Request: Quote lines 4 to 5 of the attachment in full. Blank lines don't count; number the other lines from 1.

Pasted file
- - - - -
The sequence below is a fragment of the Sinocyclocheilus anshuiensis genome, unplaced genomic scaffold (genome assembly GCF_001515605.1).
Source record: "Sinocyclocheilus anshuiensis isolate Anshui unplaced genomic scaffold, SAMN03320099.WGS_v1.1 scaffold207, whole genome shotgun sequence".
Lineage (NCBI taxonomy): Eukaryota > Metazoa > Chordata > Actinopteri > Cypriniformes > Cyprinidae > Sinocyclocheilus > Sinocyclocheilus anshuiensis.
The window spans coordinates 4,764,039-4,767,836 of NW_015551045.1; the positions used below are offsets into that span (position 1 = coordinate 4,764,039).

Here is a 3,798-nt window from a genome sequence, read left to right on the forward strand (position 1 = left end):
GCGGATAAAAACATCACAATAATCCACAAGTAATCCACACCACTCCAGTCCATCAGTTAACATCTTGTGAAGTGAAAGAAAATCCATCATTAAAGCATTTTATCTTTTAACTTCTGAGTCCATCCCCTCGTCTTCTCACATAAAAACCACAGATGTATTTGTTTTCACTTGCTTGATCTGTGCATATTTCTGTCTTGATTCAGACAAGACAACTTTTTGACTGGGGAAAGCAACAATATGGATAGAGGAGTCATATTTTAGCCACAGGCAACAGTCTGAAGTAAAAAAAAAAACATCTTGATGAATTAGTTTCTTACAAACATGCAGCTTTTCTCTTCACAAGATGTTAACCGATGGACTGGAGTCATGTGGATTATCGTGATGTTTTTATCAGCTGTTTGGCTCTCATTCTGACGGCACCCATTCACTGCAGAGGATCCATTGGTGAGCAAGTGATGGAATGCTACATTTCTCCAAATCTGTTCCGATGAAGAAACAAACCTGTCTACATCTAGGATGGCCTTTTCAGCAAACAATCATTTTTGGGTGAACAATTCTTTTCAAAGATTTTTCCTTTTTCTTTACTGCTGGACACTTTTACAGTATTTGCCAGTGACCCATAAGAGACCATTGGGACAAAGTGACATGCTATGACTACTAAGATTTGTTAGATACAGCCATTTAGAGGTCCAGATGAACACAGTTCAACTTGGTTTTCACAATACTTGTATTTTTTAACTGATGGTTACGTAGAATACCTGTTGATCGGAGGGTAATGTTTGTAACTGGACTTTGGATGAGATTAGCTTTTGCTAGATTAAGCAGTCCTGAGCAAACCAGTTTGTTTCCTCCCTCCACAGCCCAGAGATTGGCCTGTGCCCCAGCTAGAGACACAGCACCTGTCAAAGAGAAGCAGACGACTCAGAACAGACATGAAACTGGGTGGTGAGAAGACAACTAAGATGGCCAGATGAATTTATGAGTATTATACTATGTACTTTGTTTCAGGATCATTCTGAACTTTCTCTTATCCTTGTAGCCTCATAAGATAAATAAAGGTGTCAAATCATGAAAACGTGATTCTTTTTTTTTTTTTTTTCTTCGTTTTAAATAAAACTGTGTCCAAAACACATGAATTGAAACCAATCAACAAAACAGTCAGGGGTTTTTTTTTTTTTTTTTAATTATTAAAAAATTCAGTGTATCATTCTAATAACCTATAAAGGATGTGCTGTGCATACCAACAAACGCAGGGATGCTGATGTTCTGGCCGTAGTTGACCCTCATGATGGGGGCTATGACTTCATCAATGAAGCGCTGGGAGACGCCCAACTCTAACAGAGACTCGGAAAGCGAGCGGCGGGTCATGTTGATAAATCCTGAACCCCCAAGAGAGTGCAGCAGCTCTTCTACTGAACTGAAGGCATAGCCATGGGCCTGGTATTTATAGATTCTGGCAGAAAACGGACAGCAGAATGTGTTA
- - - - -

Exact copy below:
The window spans coordinates 4,764,039-4,767,836 of NW_015551045.1; the positions used below are offsets into that span (position 1 = coordinate 4,764,039).

Here is a 3,798-nt window from a genome sequence, read left to right on the forward strand (position 1 = left end):